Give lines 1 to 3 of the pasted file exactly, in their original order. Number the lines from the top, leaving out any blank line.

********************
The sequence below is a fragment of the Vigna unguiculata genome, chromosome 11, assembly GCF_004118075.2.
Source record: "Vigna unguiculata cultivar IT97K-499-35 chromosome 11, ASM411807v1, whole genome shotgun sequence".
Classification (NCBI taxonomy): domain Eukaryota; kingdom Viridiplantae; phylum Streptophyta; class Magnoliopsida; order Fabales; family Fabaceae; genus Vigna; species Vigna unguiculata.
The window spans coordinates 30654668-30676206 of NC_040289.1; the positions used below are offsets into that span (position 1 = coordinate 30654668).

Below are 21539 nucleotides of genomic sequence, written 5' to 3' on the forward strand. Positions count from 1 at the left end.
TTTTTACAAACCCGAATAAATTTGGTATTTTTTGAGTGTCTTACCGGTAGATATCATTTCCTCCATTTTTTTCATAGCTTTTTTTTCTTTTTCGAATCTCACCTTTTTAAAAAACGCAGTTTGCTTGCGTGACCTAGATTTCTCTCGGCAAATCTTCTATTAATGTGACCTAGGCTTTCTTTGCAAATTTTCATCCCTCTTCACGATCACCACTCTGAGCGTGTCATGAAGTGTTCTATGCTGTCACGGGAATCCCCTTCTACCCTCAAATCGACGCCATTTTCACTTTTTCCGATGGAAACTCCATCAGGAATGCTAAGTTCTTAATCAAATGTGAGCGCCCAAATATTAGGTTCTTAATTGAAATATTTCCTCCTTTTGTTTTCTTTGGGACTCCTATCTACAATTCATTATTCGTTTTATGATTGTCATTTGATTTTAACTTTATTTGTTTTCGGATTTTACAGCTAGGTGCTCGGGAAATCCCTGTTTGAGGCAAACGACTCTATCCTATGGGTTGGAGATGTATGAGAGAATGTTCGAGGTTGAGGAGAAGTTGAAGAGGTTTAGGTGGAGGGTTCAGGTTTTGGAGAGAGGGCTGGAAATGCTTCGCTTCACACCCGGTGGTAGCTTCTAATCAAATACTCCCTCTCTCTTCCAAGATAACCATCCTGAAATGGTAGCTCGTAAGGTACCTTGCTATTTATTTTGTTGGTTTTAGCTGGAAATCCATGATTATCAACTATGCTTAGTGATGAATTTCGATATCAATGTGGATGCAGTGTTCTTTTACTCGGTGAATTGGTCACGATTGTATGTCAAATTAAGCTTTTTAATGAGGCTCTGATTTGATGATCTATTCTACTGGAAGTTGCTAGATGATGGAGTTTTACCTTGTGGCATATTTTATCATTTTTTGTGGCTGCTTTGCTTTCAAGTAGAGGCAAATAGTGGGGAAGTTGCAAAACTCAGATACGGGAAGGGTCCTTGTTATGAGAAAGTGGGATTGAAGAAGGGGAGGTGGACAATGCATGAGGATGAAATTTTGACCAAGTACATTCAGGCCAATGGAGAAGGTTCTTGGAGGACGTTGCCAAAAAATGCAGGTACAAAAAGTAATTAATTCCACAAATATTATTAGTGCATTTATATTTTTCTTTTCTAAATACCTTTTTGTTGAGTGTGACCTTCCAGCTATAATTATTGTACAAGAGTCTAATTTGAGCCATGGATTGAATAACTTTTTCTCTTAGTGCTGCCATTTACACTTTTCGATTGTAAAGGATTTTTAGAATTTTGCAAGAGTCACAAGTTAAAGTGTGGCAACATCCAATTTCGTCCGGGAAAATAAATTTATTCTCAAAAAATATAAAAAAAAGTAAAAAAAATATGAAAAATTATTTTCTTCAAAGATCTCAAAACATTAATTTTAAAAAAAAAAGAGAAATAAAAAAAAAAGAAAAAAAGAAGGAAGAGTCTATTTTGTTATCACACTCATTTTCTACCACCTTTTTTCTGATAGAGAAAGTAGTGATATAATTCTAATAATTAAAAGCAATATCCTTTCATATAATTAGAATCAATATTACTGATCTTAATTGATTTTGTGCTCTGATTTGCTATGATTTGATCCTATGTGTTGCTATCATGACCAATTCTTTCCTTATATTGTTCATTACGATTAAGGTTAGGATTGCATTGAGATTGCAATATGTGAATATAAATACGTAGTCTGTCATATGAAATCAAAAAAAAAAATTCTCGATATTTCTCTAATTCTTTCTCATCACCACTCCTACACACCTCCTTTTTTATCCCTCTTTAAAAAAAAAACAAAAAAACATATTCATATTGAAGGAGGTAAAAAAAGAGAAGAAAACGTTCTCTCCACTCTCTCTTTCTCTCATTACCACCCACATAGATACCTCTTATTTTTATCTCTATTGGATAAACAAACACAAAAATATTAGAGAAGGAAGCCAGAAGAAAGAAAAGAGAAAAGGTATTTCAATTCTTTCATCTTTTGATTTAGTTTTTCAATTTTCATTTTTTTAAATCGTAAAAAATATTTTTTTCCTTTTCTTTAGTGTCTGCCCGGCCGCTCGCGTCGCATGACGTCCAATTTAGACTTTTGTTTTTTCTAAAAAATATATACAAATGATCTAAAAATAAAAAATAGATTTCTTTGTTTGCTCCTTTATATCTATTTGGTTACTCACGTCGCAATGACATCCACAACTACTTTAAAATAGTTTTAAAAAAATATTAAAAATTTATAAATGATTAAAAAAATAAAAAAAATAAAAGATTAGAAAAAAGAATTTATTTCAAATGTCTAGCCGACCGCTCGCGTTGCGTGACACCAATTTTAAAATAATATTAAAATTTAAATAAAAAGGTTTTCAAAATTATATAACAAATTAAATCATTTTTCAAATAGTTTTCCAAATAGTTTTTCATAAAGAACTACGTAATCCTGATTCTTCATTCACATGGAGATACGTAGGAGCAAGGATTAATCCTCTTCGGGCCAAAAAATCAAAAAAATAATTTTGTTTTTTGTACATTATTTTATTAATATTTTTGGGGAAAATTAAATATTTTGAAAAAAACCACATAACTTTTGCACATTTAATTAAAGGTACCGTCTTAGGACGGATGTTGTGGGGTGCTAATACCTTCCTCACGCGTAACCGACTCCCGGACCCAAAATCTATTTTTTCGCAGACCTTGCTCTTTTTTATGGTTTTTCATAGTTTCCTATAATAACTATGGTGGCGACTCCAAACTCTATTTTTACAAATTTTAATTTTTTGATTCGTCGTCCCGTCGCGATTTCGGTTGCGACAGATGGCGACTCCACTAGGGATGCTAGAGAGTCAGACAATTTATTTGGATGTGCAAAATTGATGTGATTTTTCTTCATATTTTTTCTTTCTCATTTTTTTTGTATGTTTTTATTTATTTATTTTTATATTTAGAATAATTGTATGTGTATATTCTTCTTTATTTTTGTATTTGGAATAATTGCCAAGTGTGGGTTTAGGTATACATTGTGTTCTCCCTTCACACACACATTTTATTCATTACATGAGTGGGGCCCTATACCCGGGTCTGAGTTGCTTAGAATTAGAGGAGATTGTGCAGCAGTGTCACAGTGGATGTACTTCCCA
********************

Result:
The sequence below is a fragment of the Vigna unguiculata genome, chromosome 11, assembly GCF_004118075.2.
Source record: "Vigna unguiculata cultivar IT97K-499-35 chromosome 11, ASM411807v1, whole genome shotgun sequence".
Classification (NCBI taxonomy): domain Eukaryota; kingdom Viridiplantae; phylum Streptophyta; class Magnoliopsida; order Fabales; family Fabaceae; genus Vigna; species Vigna unguiculata.